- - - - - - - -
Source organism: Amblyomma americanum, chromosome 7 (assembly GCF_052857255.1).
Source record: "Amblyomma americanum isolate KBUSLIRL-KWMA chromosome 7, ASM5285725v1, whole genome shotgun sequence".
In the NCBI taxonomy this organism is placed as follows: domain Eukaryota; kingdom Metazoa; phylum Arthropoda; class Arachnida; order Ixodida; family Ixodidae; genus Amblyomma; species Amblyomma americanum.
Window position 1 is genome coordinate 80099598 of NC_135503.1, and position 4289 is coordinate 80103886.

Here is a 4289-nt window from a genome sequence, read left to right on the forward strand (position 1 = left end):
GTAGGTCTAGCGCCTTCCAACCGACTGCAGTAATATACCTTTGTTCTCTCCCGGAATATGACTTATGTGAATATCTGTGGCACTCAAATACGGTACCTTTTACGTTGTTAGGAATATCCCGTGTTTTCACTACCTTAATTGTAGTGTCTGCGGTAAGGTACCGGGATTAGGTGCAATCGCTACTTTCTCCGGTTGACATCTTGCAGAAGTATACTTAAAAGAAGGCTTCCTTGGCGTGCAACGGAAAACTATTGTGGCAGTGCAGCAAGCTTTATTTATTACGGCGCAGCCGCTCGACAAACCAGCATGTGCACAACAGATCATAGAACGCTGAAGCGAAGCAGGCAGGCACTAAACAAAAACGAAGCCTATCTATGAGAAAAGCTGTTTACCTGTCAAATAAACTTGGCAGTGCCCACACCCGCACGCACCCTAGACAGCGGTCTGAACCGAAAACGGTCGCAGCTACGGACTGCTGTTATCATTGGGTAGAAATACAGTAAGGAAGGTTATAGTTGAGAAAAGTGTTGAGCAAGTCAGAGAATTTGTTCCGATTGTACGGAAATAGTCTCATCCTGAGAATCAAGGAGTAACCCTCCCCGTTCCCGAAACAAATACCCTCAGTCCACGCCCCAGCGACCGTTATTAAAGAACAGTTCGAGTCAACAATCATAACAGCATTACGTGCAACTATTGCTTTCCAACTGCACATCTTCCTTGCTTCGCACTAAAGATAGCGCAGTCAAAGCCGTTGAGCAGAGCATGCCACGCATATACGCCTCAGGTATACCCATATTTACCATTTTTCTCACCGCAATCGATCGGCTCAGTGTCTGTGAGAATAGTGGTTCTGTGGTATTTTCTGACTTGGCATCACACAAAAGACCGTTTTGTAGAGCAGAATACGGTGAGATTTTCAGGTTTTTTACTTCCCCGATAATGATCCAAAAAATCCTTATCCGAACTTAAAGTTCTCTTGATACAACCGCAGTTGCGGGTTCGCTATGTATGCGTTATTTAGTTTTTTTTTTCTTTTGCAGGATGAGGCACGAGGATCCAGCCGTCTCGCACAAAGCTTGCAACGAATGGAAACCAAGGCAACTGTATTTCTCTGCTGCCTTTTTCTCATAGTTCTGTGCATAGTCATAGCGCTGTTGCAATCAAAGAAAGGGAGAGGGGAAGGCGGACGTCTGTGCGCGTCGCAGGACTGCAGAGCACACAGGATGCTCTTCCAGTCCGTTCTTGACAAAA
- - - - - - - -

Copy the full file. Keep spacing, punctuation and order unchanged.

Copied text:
Source organism: Amblyomma americanum, chromosome 7 (assembly GCF_052857255.1).
Source record: "Amblyomma americanum isolate KBUSLIRL-KWMA chromosome 7, ASM5285725v1, whole genome shotgun sequence".
In the NCBI taxonomy this organism is placed as follows: domain Eukaryota; kingdom Metazoa; phylum Arthropoda; class Arachnida; order Ixodida; family Ixodidae; genus Amblyomma; species Amblyomma americanum.
Window position 1 is genome coordinate 80099598 of NC_135503.1, and position 4289 is coordinate 80103886.

Here is a 4289-nt window from a genome sequence, read left to right on the forward strand (position 1 = left end):
GTAGGTCTAGCGCCTTCCAACCGACTGCAGTAATATACCTTTGTTCTCTCCCGGAATATGACTTATGTGAATATCTGTGGCACTCAAATACGGTACCTTTTACGTTGTTAGGAATATCCCGTGTTTTCACTACCTTAATTGTAGTGTCTGCGGTAAGGTACCGGGATTAGGTGCAATCGCTACTTTCTCCGGTTGACATCTTGCAGAAGTATACTTAAAAGAAGGCTTCCTTGGCGTGCAACGGAAAACTATTGTGGCAGTGCAGCAAGCTTTATTTATTACGGCGCAGCCGCTCGACAAACCAGCATGTGCACAACAGATCATAGAACGCTGAAGCGAAGCAGGCAGGCACTAAACAAAAACGAAGCCTATCTATGAGAAAAGCTGTTTACCTGTCAAATAAACTTGGCAGTGCCCACACCCGCACGCACCCTAGACAGCGGTCTGAACCGAAAACGGTCGCAGCTACGGACTGCTGTTATCATTGGGTAGAAATACAGTAAGGAAGGTTATAGTTGAGAAAAGTGTTGAGCAAGTCAGAGAATTTGTTCCGATTGTACGGAAATAGTCTCATCCTGAGAATCAAGGAGTAACCCTCCCCGTTCCCGAAACAAATACCCTCAGTCCACGCCCCAGCGACCGTTATTAAAGAACAGTTCGAGTCAACAATCATAACAGCATTACGTGCAACTATTGCTTTCCAACTGCACATCTTCCTTGCTTCGCACTAAAGATAGCGCAGTCAAAGCCGTTGAGCAGAGCATGCCACGCATATACGCCTCAGGTATACCCATATTTACCATTTTTCTCACCGCAATCGATCGGCTCAGTGTCTGTGAGAATAGTGGTTCTGTGGTATTTTCTGACTTGGCATCACACAAAAGACCGTTTTGTAGAGCAGAATACGGTGAGATTTTCAGGTTTTTTACTTCCCCGATAATGATCCAAAAAATCCTTATCCGAACTTAAAGTTCTCTTGATACAACCGCAGTTGCGGGTTCGCTATGTATGCGTTATTTAGTTTTTTTTTTCTTTTGCAGGATGAGGCACGAGGATCCAGCCGTCTCGCACAAAGCTTGCAACGAATGGAAACCAAGGCAACTGTATTTCTCTGCTGCCTTTTTCTCATAGTTCTGTGCATAGTCATAGCGCTGTTGCAATCAAAGAAAGGGAGAGGGGAAGGCGGACGTCTGTGCGCGTCGCAGGACTGCAGAGCACACAGGATGCTCTTCCAGTCCGTTCTTGACAAAA